A English phrase you often hear in Thailand to describe two things that are similar is “same-same.” The two items don’t have to be identical; they just have to share a common trait. For example, an shirt sized XXL and a shirt sized XL can be “same-same,” because they are both shirts. A biscuit and a bagel can be “same-same,” because they are both breads. How loose the connection is usually depends on how much a vendor wants to sell something to you.
“Same-same” is my problem in learning the Thai language. The vowels are often “same-same” compared to English vowels, but they make different sounds. “E” sounds like “a;” “i” sounds like “e;” “u” sounds like “oo.” And entire words are like that, too. “Song” means “two;” “ha” means “five;” “sip” means “ten.” I’ve found that this is one of the biggest challenges to learning a new language, because our brains are familiar with the old meaning of the symbols we know and are reluctant to accept that those symbols could have more than one meaning.
It gets even more difficult when two people think they are talking about the same thing, because they are using familiar words, when in reality, they are talking about very different things. When we hear words we are familiar with, we tend to let down our guard. We assume that the word has the same meaning we are used to, and we don’t clarify.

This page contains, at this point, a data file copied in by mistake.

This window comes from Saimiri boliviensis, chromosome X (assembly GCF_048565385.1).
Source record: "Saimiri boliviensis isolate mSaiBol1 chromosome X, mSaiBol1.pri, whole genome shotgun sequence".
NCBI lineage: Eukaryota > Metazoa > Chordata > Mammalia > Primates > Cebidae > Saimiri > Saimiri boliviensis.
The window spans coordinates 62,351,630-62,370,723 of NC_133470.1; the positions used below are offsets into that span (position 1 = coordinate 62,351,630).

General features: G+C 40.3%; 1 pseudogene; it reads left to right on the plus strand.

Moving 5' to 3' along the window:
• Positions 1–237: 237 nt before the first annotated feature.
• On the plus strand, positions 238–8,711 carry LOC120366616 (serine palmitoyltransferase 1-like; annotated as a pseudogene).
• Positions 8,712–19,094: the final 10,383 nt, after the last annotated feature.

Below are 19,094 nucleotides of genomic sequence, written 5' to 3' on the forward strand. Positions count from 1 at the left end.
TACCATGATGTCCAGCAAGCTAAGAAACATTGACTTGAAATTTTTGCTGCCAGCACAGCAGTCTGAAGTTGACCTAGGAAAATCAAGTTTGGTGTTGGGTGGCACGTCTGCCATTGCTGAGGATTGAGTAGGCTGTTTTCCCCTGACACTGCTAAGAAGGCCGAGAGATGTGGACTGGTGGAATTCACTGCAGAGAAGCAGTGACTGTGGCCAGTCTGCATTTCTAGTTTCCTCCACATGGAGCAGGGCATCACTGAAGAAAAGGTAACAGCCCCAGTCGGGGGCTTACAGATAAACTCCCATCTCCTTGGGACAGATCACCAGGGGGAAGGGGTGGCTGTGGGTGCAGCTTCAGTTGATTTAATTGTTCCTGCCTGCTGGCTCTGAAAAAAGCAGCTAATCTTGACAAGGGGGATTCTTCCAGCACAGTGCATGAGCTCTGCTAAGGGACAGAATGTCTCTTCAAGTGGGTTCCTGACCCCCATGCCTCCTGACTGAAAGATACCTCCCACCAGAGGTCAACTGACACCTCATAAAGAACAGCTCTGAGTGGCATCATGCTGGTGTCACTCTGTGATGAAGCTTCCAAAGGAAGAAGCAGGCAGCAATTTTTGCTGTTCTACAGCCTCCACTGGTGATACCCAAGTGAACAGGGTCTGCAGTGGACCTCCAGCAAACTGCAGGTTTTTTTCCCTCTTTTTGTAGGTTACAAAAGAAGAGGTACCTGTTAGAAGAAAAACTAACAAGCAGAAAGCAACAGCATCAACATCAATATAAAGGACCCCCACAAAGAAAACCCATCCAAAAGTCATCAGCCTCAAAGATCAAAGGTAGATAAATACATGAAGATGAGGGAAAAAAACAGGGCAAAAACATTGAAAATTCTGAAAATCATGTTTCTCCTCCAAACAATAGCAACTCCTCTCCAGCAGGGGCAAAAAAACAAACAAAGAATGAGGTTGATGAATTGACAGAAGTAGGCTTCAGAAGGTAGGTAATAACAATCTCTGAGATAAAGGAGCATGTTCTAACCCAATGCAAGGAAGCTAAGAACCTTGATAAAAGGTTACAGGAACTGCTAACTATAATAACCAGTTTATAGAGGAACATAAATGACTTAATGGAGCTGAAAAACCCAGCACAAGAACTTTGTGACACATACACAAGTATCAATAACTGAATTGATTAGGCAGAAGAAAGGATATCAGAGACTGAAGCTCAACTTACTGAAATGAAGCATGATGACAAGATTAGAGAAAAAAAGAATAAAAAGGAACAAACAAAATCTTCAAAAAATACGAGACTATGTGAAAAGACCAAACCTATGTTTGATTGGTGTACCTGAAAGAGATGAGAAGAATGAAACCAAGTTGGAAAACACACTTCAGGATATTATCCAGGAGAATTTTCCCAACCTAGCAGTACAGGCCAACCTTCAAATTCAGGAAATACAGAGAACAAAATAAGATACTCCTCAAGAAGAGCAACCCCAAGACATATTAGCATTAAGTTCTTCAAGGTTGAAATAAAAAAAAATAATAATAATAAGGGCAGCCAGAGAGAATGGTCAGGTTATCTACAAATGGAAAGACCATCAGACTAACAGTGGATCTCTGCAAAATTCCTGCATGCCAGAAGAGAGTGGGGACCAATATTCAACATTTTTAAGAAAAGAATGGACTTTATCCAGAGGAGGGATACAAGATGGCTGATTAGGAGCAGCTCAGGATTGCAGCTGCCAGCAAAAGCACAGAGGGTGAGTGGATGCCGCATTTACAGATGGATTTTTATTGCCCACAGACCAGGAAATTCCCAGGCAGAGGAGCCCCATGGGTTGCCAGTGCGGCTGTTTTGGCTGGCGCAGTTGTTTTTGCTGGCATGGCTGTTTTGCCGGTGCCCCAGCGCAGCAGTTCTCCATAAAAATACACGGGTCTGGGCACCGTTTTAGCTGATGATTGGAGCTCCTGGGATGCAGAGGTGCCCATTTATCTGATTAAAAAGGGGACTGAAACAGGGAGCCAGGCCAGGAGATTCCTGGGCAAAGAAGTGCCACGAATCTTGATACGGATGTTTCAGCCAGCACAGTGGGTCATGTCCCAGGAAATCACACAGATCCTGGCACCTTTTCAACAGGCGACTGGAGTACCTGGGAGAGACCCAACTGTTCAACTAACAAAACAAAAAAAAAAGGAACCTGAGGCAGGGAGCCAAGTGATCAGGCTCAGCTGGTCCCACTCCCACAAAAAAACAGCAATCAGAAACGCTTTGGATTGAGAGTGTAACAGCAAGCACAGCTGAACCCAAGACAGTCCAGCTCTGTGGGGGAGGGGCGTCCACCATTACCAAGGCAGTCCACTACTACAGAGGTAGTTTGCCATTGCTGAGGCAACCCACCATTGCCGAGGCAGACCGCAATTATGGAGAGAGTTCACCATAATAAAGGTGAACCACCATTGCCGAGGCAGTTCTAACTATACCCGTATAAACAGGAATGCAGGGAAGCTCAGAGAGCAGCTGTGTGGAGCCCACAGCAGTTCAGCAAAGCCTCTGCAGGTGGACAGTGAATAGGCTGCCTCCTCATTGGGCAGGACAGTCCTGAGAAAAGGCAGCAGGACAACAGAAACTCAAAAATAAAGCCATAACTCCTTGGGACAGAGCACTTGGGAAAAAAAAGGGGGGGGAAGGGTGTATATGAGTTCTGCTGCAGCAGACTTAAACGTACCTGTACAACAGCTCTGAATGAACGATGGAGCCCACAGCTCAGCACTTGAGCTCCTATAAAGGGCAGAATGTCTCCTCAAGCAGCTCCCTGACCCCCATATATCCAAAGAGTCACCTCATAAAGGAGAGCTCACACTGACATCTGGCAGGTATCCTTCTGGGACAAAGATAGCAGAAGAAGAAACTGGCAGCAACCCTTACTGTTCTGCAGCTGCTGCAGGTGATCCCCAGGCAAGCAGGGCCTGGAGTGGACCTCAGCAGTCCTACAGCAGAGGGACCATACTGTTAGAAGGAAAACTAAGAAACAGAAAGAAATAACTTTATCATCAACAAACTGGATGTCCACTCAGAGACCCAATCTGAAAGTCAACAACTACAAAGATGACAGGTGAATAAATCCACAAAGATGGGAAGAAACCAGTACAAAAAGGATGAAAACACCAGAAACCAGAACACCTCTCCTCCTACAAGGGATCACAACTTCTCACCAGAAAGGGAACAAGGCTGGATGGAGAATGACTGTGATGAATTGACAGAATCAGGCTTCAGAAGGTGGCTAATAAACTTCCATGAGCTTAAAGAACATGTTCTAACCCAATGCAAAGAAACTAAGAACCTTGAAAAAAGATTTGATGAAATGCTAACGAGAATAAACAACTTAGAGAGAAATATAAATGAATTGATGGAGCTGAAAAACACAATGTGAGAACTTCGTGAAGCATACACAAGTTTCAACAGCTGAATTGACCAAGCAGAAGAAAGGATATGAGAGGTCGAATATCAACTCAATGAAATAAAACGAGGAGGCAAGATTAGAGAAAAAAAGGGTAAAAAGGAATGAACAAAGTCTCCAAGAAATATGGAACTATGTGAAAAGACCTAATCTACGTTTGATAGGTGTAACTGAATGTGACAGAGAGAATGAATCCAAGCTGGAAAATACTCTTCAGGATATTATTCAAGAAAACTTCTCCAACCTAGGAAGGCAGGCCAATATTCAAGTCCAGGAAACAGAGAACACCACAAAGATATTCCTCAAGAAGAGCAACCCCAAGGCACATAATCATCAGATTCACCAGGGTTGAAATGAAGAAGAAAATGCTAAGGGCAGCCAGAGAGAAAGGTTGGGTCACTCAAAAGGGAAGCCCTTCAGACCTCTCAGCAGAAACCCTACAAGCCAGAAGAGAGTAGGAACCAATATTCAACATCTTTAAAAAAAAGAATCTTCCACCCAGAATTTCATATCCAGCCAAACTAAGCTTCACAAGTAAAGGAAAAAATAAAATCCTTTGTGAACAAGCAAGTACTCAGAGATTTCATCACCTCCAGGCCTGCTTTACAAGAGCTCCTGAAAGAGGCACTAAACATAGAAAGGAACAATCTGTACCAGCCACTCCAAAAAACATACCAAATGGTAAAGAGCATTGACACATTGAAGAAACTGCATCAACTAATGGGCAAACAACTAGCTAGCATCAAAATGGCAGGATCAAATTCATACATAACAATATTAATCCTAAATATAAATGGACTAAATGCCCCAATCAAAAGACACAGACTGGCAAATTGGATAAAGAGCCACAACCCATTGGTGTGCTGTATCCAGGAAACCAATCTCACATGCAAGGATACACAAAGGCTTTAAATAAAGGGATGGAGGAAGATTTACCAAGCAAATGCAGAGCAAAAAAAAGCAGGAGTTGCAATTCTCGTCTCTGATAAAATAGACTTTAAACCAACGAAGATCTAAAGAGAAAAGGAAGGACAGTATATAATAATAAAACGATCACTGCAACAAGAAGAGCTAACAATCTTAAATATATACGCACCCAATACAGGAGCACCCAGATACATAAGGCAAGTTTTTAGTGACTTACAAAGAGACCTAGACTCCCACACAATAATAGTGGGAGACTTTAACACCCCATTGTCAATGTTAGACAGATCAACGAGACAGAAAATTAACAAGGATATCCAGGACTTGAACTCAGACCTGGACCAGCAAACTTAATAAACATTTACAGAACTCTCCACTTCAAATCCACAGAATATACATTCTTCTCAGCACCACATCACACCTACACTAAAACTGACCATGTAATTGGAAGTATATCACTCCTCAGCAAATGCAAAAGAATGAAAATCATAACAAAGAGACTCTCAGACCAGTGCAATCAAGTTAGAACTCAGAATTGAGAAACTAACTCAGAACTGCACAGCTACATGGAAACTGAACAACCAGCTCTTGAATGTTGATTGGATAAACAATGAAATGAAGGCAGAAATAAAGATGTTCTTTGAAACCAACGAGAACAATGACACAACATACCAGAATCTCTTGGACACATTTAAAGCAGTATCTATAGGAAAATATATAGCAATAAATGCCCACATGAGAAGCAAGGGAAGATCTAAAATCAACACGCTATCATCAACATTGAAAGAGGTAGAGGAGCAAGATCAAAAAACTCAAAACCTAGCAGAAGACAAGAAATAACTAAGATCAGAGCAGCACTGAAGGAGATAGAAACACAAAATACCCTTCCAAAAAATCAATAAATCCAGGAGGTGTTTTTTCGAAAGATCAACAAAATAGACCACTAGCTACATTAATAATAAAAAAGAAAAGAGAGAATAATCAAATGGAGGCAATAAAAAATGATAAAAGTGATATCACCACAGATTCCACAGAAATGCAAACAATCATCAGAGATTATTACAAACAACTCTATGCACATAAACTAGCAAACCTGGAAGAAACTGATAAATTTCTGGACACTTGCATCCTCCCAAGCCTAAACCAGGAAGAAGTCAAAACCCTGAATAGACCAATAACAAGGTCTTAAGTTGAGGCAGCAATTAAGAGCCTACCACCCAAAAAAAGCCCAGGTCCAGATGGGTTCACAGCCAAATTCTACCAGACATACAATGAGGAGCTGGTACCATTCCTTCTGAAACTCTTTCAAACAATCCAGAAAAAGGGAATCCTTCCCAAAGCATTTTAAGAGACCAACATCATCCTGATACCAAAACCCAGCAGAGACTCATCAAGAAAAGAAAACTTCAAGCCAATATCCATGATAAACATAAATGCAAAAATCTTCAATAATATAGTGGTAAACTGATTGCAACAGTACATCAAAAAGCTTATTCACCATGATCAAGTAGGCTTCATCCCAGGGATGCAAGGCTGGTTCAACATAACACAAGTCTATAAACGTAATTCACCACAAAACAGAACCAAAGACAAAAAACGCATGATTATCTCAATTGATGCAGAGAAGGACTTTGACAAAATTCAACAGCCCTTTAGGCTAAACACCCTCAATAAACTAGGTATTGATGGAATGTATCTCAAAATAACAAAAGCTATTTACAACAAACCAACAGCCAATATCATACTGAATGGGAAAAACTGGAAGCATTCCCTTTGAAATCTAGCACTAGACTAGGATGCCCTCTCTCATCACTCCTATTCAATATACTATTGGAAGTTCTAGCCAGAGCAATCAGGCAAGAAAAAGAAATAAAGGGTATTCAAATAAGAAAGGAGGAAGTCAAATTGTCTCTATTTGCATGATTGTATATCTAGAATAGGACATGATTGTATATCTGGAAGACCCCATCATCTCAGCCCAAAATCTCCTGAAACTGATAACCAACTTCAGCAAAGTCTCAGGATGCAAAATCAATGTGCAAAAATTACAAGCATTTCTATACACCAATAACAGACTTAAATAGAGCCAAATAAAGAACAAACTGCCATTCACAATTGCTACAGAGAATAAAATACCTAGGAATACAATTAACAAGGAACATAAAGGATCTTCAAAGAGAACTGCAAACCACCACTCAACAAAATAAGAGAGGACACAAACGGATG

This happens all the time in communication.
Your boss says she wants something ASAP (As Soon As Possible), and you assume that means when it’s possible for you to get to it. However, what she really meant was that she wanted you to make it your top priority.
Someone gives you directions that include “turn at the Jet gas station,” and you go to the one that you know rather than the one further down the road that he had been refering to.
You tell someone that you are angry about a situation at work. To you that means “mildly irritated,” but her understanding of the word is much stronger, so she worries that your about to quit.
A co-worker says that he will put together a project plan for something you are working on, but it turns out he was only thinking of a bulleted task list. Same-same…but different.
We get in trouble when we start assuming that we know what the other person is talking about, when we don’t ask questions to clarify, when we take short-cuts. I was talking with a man who works with New Tribes Mission the other day. He related a tragic example of a time when a missionary from another ministry went into a tribe and encouraged them for weeks to worship the “Son of God.” Unfortunately, what the missionary didn’t realize is that “son of God” meant the devil in these peoples’ language.
I once had a waittress in Nigeria engage in a conversation with me about Jesus. Afterward, I was so impressed with her Bible knowledge. She had been able to move quickly and accurately from one memorized scripture to the next and offered to bring me some books to help with my studies.
But when I met her the next day to collect the books, I realized that we weren’t talking about the same “Jesus.” Hers was the “Jesus” of the Jehovah’s Witness faith – not God, but just God’s first creation. I was surprised and disappointed, and it made me wonder how many other “Christians” I’ve met who talk about “Jesus” but believe Him to be someone other than who He really is.
Sometimes “same-same” is very different. Keep asking questions.